The Cheat with the Ace of Clubs
Kimbell Art Museum, Fort Worth, TX, USA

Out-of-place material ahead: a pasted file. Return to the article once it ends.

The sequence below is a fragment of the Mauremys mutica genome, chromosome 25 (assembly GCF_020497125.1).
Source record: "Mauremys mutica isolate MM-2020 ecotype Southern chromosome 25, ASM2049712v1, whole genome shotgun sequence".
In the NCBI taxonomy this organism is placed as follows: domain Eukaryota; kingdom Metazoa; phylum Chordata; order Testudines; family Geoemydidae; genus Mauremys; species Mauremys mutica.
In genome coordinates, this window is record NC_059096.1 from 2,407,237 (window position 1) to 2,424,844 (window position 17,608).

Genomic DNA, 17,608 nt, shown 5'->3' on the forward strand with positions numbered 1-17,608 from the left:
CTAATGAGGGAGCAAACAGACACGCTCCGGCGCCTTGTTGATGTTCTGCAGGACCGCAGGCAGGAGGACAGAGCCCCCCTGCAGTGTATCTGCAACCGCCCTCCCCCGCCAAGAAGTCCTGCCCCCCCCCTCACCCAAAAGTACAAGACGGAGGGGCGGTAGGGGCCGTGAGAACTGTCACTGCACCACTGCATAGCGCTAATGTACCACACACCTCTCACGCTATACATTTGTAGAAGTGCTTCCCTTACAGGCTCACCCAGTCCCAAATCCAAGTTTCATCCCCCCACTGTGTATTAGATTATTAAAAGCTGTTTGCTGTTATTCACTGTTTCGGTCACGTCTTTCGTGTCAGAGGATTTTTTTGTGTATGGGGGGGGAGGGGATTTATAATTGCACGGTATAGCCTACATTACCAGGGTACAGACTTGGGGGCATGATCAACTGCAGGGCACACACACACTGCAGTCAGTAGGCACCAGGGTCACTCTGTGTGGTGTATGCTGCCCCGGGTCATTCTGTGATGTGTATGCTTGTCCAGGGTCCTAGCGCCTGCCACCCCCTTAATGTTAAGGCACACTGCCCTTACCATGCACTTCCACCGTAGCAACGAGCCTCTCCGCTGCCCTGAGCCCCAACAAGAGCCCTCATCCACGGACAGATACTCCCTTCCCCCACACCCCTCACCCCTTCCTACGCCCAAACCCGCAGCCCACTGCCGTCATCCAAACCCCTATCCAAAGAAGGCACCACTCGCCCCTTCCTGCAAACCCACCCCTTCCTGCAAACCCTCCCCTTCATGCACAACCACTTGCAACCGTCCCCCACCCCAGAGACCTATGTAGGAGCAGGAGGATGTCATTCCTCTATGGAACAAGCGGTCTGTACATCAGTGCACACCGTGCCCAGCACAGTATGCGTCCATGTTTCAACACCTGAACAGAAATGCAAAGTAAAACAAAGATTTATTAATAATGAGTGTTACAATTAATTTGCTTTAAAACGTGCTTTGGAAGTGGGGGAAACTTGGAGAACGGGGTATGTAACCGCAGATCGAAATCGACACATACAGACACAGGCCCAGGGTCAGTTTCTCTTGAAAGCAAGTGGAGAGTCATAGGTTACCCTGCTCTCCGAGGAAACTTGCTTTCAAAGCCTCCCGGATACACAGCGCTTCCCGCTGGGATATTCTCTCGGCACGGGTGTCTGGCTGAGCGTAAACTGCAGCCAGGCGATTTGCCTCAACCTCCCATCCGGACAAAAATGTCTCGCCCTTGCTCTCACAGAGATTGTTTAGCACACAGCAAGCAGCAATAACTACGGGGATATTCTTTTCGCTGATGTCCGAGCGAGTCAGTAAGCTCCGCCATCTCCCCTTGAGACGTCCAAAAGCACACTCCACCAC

The subject of The Cheat with the Ace of Clubs constitutes a moral essay on the vanity of worldly affairs. Flamboyantly dressed figures, seated around a table, are engaged in fleecing a naive young dupe. The cardsharper at left is slipping an ace from behind his back, on a signal from the courtesan in the center. The wily-looking servant is set to cause a distraction by passing a glass of wine. The worldliness of the nefarious trio contrasts with the innocence of the young man who, as in the story of the Prodigal Son, falls victim to the temptations of wine, women, and gambling. Earlier, in The Cardsharps, another painting belonging to the Kimbell, Caravaggio had established the essential formula for the depiction of this drama; the stock characters were the dupe, the cheat, and his sinister accomplice. La Tour elaborates upon Caravaggio's theme of deceit and corruption by substituting an overdressed courtesan for the signaling ruffian.